As we flagged up here on Slugger a few weeks ago, the Human Rights Commission was not happy being restricted from looking into any human rights abuses from the past. Now the Westminster Joint Committee on Human Rights has added its voice, saying that the Justice and Security (Northern Ireland) Bill would be a “severe blow” to the work of the organisation by preven. This is the same Bill that downshifts the importance but retains the non jury Diplock Courts.
It also claimed proposed restrictions that could prevent the commission from compelling evidence and accessing places of detention were “unjustifiable” and were “far too onerous” to enable it to protect the human rights of those held in custody.
The committee added that there were not sufficient safeguards against the “arbitrary exercise” of the Director of Public Prosecution’s power to certify juryless trials and extra powers for the police and military may be incompatible with human rights legislation.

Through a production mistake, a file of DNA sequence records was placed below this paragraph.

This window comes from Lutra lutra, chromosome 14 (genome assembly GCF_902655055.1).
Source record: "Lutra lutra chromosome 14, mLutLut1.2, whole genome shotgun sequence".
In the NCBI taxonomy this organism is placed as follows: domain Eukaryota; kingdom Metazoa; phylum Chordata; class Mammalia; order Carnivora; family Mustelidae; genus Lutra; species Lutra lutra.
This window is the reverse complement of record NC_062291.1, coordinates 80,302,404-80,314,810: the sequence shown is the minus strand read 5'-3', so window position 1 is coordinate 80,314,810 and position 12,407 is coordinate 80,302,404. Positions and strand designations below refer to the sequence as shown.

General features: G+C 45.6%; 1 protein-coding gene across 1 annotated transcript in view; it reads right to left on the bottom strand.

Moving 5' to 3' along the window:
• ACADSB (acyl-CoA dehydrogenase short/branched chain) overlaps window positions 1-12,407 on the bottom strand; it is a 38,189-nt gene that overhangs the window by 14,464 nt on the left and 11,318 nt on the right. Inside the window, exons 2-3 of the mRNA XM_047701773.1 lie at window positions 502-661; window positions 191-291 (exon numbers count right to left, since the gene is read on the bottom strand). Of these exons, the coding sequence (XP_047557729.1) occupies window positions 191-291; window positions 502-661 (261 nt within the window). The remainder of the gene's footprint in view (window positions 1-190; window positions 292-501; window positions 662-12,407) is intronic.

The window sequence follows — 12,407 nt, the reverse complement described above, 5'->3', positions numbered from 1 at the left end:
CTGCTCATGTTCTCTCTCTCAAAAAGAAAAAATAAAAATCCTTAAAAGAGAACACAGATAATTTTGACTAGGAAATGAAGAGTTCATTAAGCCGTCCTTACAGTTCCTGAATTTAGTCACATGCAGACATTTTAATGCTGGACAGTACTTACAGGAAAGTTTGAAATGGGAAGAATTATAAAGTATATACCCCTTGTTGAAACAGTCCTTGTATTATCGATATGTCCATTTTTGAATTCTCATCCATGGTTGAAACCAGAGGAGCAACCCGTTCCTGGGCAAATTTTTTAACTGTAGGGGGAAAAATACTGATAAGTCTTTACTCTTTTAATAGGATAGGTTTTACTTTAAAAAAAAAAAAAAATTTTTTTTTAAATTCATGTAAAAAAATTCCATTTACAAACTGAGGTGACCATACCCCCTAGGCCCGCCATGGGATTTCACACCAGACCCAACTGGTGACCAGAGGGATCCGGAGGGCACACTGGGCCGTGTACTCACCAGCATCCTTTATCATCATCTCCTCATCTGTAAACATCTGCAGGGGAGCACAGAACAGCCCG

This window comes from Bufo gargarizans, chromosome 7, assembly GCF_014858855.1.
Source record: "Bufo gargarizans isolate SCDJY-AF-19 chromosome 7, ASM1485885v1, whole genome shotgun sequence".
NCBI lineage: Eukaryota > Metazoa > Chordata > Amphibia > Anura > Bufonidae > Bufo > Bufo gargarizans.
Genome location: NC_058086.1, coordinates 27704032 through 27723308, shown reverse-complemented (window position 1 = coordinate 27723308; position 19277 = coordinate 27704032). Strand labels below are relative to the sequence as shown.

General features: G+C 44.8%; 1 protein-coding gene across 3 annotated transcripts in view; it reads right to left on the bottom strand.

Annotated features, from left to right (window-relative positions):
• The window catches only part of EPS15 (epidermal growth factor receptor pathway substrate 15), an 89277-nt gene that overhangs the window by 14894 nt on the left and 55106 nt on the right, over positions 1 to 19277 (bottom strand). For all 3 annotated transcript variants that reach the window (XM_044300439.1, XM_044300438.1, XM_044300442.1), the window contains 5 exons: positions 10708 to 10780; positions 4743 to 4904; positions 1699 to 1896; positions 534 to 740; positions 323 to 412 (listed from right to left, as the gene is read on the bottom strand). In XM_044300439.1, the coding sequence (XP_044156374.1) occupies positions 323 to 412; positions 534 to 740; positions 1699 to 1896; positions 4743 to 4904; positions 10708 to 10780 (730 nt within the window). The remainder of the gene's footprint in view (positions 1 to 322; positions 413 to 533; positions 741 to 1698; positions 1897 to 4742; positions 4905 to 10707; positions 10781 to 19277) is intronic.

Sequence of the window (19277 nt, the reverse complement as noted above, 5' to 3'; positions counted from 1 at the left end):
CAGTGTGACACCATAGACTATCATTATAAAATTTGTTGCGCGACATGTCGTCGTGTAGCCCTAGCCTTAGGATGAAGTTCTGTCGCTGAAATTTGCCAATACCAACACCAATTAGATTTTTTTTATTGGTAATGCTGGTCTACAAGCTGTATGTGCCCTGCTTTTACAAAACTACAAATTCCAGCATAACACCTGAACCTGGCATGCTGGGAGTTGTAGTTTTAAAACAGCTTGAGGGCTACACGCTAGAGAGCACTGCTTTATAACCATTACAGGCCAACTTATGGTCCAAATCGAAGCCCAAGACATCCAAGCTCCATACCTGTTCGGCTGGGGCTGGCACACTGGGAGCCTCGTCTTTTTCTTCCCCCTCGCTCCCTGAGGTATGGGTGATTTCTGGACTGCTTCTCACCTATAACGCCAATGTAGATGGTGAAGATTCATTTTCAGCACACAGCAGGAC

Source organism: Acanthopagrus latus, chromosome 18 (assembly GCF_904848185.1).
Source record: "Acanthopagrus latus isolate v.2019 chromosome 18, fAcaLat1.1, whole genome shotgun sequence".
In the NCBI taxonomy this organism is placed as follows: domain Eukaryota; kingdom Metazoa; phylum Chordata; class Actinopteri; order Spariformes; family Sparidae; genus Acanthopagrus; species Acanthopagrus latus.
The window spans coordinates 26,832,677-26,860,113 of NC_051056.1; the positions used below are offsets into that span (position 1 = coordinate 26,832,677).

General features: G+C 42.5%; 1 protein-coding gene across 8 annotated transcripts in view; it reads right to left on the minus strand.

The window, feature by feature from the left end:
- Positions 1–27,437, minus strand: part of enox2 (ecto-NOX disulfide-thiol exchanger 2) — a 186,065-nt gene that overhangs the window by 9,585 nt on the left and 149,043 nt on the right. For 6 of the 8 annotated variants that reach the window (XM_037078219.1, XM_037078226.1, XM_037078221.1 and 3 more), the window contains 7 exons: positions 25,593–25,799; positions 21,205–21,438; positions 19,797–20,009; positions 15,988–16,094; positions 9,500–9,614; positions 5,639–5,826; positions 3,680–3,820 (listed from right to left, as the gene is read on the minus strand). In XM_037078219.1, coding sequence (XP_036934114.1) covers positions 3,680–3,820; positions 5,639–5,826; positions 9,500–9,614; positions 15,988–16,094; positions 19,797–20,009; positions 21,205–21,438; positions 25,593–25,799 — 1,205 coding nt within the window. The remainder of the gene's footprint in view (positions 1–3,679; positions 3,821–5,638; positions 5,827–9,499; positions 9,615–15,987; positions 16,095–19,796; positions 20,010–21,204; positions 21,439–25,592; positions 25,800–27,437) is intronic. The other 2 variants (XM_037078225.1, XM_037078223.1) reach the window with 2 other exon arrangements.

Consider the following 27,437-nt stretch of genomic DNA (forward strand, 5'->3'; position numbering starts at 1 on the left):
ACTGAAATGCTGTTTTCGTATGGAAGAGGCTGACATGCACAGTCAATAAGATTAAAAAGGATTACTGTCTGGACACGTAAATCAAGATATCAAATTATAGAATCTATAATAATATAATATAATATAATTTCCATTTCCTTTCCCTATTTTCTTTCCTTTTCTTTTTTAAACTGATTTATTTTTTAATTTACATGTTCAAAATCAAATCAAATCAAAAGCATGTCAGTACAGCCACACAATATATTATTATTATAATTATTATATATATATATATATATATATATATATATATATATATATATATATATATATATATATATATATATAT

The report was issued by the committee as the Bill progresses through the British parliament. The Bill follows progress made by paramilitary ceasefires, general improvements in the security situation and last year’s St Andrews Agreement which provides a timetable for the restoration of the Northern Ireland Assembly.
The report also noted:
“…we agree with the NIHRC that there should be no blanket ban preventing it from raising questions about the intelligence services in its investigations. In the context of Northern Ireland, such a limitation would be a severe blow to the credibility and effectiveness of the commission in protecting and promoting human rights.”
Mick is founding editor of Slugger. He has written papers on the impacts of the Internet on politics and the wider media and is a regular guest and speaking events across Ireland, the UK and Europe. Twitter: @MickFealty